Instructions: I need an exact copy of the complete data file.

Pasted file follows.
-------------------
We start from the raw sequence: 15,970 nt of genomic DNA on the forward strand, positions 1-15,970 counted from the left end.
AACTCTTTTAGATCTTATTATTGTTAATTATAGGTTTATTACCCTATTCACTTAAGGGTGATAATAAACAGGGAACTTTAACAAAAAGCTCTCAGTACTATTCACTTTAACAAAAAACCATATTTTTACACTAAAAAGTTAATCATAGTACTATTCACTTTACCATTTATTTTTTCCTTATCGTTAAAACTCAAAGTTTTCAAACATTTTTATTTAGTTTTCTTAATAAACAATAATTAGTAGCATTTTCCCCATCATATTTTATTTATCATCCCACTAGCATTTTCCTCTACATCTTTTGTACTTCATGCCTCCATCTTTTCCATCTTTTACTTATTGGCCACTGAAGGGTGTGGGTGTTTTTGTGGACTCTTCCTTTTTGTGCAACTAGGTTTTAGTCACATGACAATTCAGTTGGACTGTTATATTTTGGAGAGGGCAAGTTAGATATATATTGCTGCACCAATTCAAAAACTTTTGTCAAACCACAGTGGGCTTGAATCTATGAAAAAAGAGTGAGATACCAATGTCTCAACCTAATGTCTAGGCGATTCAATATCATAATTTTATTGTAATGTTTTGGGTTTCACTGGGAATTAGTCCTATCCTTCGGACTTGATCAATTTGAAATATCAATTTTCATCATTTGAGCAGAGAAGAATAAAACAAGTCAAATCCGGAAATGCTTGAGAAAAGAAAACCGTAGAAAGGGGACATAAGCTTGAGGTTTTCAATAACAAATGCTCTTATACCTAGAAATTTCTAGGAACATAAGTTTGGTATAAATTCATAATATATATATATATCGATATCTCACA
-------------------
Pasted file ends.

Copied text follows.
We start from the raw sequence: 15,970 nt of genomic DNA on the forward strand, positions 1-15,970 counted from the left end.
AACTCTTTTAGATCTTATTATTGTTAATTATAGGTTTATTACCCTATTCACTTAAGGGTGATAATAAACAGGGAACTTTAACAAAAAGCTCTCAGTACTATTCACTTTAACAAAAAACCATATTTTTACACTAAAAAGTTAATCATAGTACTATTCACTTTACCATTTATTTTTTCCTTATCGTTAAAACTCAAAGTTTTCAAACATTTTTATTTAGTTTTCTTAATAAACAATAATTAGTAGCATTTTCCCCATCATATTTTATTTATCATCCCACTAGCATTTTCCTCTACATCTTTTGTACTTCATGCCTCCATCTTTTCCATCTTTTACTTATTGGCCACTGAAGGGTGTGGGTGTTTTTGTGGACTCTTCCTTTTTGTGCAACTAGGTTTTAGTCACATGACAATTCAGTTGGACTGTTATATTTTGGAGAGGGCAAGTTAGATATATATTGCTGCACCAATTCAAAAACTTTTGTCAAACCACAGTGGGCTTGAATCTATGAAAAAAGAGTGAGATACCAATGTCTCAACCTAATGTCTAGGCGATTCAATATCATAATTTTATTGTAATGTTTTGGGTTTCACTGGGAATTAGTCCTATCCTTCGGACTTGATCAATTTGAAATATCAATTTTCATCATTTGAGCAGAGAAGAATAAAACAAGTCAAATCCGGAAATGCTTGAGAAAAGAAAACCGTAGAAAGGGGACATAAGCTTGAGGTTTTCAATAACAAATGCTCTTATACCTAGAAATTTCTAGGAACATAAGTTTGGTATAAATTCATAATATATATATATATCGATATCTCACA